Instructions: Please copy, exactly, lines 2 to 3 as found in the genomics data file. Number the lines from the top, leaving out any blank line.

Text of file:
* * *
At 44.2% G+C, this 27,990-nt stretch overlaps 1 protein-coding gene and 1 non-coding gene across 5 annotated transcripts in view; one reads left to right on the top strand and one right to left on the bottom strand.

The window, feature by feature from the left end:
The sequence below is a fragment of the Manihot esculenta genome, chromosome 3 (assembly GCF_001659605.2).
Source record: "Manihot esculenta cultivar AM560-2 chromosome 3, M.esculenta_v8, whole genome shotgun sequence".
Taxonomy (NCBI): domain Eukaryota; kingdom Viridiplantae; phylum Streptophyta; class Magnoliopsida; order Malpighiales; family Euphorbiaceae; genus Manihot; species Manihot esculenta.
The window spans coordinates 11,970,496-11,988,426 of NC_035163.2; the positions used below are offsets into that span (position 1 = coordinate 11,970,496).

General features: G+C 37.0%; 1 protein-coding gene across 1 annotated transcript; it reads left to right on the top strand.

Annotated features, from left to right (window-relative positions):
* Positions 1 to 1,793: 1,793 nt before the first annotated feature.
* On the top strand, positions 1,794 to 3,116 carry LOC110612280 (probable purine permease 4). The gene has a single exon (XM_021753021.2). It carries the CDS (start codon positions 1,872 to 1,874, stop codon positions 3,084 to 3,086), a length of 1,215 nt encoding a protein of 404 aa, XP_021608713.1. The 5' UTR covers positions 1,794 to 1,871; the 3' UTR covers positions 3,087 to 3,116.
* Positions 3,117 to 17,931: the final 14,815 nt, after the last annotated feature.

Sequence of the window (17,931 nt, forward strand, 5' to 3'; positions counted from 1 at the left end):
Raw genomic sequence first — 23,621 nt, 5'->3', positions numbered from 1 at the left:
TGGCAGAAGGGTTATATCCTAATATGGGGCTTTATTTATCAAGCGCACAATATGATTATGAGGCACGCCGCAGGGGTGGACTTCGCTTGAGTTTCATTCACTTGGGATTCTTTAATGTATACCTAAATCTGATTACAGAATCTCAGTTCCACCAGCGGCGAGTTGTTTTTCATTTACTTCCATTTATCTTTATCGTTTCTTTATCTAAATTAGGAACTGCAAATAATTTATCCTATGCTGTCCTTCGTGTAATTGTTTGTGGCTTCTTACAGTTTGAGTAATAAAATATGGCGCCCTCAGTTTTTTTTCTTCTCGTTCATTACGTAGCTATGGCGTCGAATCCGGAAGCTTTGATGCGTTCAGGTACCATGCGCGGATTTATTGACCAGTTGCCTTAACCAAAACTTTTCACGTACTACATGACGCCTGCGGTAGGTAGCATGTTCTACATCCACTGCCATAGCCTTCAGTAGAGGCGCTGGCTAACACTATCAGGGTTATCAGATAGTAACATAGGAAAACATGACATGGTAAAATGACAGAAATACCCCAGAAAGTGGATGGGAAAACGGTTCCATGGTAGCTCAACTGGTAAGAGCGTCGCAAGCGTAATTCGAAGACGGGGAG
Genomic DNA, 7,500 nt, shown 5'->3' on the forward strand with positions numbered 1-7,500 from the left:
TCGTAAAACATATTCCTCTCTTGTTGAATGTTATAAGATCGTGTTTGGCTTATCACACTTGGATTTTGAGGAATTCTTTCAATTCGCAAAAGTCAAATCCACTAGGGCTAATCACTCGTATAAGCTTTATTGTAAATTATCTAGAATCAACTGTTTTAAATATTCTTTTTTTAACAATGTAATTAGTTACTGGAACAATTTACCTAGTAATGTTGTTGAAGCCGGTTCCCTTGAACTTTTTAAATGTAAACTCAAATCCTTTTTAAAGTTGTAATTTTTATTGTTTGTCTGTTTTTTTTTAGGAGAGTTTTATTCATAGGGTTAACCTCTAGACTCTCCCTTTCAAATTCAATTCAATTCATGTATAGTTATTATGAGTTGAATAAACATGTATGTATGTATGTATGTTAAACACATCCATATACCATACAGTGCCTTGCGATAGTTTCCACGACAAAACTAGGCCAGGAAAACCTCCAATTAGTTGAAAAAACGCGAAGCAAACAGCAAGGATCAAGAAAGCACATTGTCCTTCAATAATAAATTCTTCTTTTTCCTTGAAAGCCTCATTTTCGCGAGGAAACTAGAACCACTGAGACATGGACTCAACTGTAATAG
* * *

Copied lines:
The window, feature by feature from the left end:
The sequence below is a fragment of the Manihot esculenta genome, chromosome 3 (assembly GCF_001659605.2).